Andrea’s journey as a social entrepreneur began at 16 when she left A-levels to establish NABIO together with peers from Norway and Kenya. NABIO is a non-profit that would come to initiate and support over a dozen community enterprises to create income opportunities. Her interest to push for change through social entrepreneurship inspired her to pursue a marketing bachelor, which she is now complimenting with a MPhil in Development Studies funded by AKER Scholarship.

Andrea is the executive director at NABIO, a non-profit working to support women groups into commercial agriculture. They have provided an income for 21 women across four seasons. She is also a co-founder and CMO at VitaGUM, an Oxford-based start-up working to address refugee malnutrition and oral healthcare issues through an innovative chewing gum. VitaGUM won the graduate category in the Oxford All-Innovate Competition in 2020 and the Oxford Inspires Pitch competition in 2021.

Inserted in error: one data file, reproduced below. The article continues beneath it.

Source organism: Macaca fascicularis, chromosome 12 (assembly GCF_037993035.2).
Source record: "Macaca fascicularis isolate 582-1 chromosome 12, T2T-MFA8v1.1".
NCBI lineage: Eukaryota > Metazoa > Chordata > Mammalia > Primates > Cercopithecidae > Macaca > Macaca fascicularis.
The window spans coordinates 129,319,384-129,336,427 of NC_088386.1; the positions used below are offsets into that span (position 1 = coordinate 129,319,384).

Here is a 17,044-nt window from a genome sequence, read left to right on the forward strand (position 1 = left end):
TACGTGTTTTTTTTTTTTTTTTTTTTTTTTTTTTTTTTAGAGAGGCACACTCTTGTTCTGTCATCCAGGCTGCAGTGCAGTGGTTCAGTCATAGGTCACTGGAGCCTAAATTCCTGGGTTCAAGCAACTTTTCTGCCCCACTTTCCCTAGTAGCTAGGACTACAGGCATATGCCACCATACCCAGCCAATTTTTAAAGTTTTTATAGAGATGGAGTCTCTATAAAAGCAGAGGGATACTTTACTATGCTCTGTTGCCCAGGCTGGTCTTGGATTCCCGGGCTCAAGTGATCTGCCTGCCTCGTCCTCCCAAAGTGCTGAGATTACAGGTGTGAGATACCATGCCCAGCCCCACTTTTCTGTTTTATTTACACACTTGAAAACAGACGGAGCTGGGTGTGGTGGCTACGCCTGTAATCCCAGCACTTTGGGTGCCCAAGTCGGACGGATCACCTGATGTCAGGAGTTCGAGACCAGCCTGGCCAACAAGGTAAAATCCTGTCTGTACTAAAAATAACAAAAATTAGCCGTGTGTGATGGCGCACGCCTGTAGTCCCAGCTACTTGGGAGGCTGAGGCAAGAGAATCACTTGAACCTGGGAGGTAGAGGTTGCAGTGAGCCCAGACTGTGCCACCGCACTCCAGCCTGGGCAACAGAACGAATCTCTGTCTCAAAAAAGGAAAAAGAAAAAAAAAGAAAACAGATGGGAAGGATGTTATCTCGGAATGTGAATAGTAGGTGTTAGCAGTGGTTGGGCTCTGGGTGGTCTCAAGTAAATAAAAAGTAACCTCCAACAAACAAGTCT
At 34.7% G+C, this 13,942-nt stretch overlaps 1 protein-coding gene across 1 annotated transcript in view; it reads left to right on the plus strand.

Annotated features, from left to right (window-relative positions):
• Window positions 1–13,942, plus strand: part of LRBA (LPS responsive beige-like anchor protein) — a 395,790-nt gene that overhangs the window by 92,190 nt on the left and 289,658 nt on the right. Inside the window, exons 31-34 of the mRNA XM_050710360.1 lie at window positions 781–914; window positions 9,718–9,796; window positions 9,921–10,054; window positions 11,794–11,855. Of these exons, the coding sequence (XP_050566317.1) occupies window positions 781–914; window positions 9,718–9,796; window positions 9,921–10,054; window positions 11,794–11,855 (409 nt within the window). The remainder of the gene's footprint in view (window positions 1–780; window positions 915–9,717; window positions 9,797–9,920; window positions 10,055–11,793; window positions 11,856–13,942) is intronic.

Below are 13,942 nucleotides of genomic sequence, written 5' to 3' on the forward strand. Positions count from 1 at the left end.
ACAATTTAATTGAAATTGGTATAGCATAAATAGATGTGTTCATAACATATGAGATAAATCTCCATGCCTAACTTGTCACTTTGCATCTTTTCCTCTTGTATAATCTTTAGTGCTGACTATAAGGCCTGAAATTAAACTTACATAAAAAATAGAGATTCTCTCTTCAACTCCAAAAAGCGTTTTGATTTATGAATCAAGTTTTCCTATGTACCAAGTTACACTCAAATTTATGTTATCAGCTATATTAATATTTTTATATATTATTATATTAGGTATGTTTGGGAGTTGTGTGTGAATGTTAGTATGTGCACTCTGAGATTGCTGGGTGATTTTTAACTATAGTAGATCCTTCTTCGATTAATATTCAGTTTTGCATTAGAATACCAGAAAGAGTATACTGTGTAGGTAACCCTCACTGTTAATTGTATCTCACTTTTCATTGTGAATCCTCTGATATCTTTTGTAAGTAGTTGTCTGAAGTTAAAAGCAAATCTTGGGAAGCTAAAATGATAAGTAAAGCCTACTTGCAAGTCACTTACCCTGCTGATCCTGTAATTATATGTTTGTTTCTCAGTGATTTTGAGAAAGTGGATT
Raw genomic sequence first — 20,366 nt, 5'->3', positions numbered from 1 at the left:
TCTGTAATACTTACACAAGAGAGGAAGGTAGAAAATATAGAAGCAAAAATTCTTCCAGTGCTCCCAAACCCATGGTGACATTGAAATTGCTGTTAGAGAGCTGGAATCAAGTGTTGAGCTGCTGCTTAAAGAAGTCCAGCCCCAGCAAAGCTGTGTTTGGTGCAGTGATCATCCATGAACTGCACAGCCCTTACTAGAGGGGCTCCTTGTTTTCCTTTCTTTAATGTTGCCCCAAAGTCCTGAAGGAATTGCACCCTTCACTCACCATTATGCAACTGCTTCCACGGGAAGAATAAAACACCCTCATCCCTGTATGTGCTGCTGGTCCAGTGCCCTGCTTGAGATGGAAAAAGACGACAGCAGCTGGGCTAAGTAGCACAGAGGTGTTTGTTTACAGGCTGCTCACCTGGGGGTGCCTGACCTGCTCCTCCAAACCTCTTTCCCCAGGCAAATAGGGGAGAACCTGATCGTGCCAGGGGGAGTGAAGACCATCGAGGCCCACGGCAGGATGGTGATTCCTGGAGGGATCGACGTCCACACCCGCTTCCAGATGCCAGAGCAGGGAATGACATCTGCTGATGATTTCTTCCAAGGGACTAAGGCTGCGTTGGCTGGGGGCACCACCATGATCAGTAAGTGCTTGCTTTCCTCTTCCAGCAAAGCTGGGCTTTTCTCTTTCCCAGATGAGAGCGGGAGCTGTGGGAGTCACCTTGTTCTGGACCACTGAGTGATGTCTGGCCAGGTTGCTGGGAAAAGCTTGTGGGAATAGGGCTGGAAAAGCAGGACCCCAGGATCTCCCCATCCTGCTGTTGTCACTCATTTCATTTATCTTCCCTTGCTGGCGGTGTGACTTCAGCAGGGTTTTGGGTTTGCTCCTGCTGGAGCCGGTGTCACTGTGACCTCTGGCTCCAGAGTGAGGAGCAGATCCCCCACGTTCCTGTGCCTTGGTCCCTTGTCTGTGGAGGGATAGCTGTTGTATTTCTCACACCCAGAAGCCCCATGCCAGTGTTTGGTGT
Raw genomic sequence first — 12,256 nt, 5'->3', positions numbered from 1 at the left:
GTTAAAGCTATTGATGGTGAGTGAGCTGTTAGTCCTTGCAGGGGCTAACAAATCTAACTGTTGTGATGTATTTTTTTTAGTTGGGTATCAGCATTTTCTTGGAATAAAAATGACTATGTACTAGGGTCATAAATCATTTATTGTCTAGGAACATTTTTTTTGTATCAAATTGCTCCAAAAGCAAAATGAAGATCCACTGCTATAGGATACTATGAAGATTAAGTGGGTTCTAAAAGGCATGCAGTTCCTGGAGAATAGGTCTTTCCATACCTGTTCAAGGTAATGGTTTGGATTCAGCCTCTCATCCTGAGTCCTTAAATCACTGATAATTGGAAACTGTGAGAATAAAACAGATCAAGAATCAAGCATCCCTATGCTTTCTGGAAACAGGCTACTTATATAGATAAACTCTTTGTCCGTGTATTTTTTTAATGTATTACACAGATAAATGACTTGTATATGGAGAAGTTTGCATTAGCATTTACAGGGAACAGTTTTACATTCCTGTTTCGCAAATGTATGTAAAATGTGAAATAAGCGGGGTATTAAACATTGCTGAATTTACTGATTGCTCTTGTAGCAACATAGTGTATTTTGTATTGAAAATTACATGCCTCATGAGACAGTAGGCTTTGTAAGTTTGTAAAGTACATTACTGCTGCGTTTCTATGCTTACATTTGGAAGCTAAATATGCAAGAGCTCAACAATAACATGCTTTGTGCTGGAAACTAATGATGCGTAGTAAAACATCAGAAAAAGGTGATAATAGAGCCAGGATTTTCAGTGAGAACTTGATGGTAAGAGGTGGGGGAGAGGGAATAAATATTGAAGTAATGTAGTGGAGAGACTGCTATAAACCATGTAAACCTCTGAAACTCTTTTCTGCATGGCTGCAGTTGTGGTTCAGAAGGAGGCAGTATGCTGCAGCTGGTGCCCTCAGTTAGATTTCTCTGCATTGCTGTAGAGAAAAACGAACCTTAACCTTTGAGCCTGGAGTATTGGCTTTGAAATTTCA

Andrea is also an enthusiastic supporter of other social start-ups. As the VP at Oxford Social Entrepreneurs (OSE), she has been part of building a programme supporting new and early-stage social startups in Oxford, supported by the Skoll Centre for Social Entrepreneurship. The group has built a programme that has supported 16 start-ups through a tailored curriculum, workshops, mentorship, networking opportunities, and a resource database.

What is your background? What made you decide to get involved in supporting entrepreneurs?